Book Review | Ground report | OKAY. Kunan & Poshpora are two villages in the Kupwara district of Kashmir. On a cold February night in 1991, the Indian Army mass raped at least 30 women in the village in the guise of a cordon & search operation. This book is co-authored by five women in their attempt to bring out the injustice in the system, and impunity given by the state to this sexual violence case.
A bunch of women filed a PIL to re-open the above-mentioned case. They wanted to fight for justice which was denied to women of the village in Kashmir. As they say in the book, the battle is about winning, primarily, but to show resistance towards such acts, so they are not repeated elsewhere. That is a battle beyond winning and losing. There are moments in the book where they, simultaneously you, are questioning the enormous power the system has, and how these people wish to hide atrocities in the name of nationalism. The incident and violence propagated by the Indian Army, described in the book, is hard to accept. The description of the night is gruesome and traumatizing. As I have never lived in the fear of army personnel, I can barely imagine the Indian Army even think of doing something this heinous. We also encounter the courage, and bravery of the Kashmiri women for the resistance against the Indian Army. In addition, we also read about the social stigma, financial struggles, and mental problems the villagers face due to that one night.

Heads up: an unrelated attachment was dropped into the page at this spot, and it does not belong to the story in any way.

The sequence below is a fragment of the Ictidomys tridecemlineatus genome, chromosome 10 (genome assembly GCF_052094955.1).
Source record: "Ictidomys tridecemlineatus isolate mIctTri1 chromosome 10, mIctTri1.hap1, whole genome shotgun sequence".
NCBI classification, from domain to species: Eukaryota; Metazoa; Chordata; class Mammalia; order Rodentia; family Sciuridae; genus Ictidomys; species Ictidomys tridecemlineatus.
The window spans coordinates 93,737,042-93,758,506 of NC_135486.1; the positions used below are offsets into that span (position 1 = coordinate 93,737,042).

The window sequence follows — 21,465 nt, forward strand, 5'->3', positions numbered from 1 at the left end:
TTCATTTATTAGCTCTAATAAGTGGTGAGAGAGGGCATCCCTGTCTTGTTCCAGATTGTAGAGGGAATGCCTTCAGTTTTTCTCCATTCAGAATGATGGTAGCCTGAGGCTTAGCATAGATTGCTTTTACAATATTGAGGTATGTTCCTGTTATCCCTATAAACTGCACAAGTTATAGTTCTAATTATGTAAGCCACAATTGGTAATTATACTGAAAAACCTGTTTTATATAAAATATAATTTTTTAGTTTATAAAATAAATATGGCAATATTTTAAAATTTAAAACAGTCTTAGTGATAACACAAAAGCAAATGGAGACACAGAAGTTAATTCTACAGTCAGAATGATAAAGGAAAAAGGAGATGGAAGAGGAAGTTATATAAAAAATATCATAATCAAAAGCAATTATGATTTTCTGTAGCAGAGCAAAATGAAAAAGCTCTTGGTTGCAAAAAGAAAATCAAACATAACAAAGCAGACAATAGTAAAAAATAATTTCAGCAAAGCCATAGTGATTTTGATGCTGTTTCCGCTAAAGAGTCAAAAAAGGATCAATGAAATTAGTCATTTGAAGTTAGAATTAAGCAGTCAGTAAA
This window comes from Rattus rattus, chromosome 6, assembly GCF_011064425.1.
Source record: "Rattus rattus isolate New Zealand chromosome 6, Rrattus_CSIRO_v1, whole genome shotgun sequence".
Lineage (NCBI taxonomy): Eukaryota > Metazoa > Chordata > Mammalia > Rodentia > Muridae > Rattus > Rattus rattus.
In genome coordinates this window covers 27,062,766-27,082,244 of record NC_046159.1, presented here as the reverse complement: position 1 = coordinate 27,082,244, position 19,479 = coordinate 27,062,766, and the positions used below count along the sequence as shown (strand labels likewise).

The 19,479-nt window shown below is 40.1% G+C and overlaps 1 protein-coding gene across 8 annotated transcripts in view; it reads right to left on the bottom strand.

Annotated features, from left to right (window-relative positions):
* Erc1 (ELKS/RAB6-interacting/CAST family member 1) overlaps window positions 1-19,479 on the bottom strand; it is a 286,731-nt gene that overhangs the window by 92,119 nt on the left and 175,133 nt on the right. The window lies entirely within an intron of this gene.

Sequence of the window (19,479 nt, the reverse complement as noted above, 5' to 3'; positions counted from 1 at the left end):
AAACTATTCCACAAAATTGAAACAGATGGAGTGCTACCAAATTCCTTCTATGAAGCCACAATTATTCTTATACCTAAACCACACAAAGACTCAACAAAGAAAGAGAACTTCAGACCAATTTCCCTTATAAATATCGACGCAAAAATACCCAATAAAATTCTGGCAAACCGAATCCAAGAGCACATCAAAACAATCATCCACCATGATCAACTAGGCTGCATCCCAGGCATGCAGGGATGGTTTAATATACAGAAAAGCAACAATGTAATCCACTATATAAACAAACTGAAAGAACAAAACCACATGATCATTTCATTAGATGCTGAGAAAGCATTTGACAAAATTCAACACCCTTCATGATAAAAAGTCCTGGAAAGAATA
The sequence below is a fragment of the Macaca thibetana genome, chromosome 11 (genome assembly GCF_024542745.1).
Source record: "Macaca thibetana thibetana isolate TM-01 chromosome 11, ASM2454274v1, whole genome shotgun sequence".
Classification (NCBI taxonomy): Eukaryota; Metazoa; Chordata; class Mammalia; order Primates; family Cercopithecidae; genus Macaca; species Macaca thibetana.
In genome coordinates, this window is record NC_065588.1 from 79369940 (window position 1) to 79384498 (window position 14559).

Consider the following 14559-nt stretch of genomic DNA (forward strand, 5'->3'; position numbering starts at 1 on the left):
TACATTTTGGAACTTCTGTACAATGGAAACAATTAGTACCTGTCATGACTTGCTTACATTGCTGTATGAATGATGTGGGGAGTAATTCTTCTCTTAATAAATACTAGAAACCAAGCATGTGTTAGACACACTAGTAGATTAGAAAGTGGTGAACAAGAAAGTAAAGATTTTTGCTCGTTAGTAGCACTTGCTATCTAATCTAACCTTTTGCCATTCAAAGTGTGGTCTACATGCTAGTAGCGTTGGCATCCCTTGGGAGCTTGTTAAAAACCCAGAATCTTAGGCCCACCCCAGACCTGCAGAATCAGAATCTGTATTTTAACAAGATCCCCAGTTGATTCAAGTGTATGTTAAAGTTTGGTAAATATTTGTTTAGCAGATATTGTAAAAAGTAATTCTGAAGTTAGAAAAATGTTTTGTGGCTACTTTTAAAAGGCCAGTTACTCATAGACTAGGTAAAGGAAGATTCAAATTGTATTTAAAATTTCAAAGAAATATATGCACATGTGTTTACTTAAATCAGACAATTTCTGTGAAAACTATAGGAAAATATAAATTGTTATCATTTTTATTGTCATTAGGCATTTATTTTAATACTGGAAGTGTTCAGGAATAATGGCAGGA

The book is divided into seven chapters namely, Kunan Poshpora and Women in Kashmir, Sexual Violence and Impunity in Kashmir, That Night in Kunan Poshpora, Life in Kunan Poshpora Today, Inquires and Impunity, People Who Remember and The Recent Struggle: An Insider’s View. These chapter titles give a fair idea of what the book talks about.
The title of the book, ‘Do you remember Kunan-Poshpora?’ is posed as a question because no one remembers it all. People show outrage over rapes throughout the country but can so easily turn their backs to atrocities, perpetrated or advocated by the state, in Kashmir. For obvious reasons, this book isn’t to be read as literature or even as academic writing. Read to know something which is hidden from you through state impunity. Read it to understand what Kashmiri women go through each day in the apparent ‘heaven on Earth.’ This incident happened almost 21 years ago and still, there is no acknowledgment of the brutality, let alone justice.
The rationale to not persecute an army officer in civil court is that it will impact the morale of the entire Army. Like, for the atrocities which take in Kashmir, or Manipur because of the AFSPA the army personnel are never persecuted. If the persecution will lower the morale of the institution, then not persecuting in public impact the faith of the general public in the institution too. Can we blame them for not having faith in the Indian Army?
The Army has been given special powers through provisions in Kashmir, and other volatile states then, at least the public can ask for a fair investigation. Otherwise, justice is a farce.
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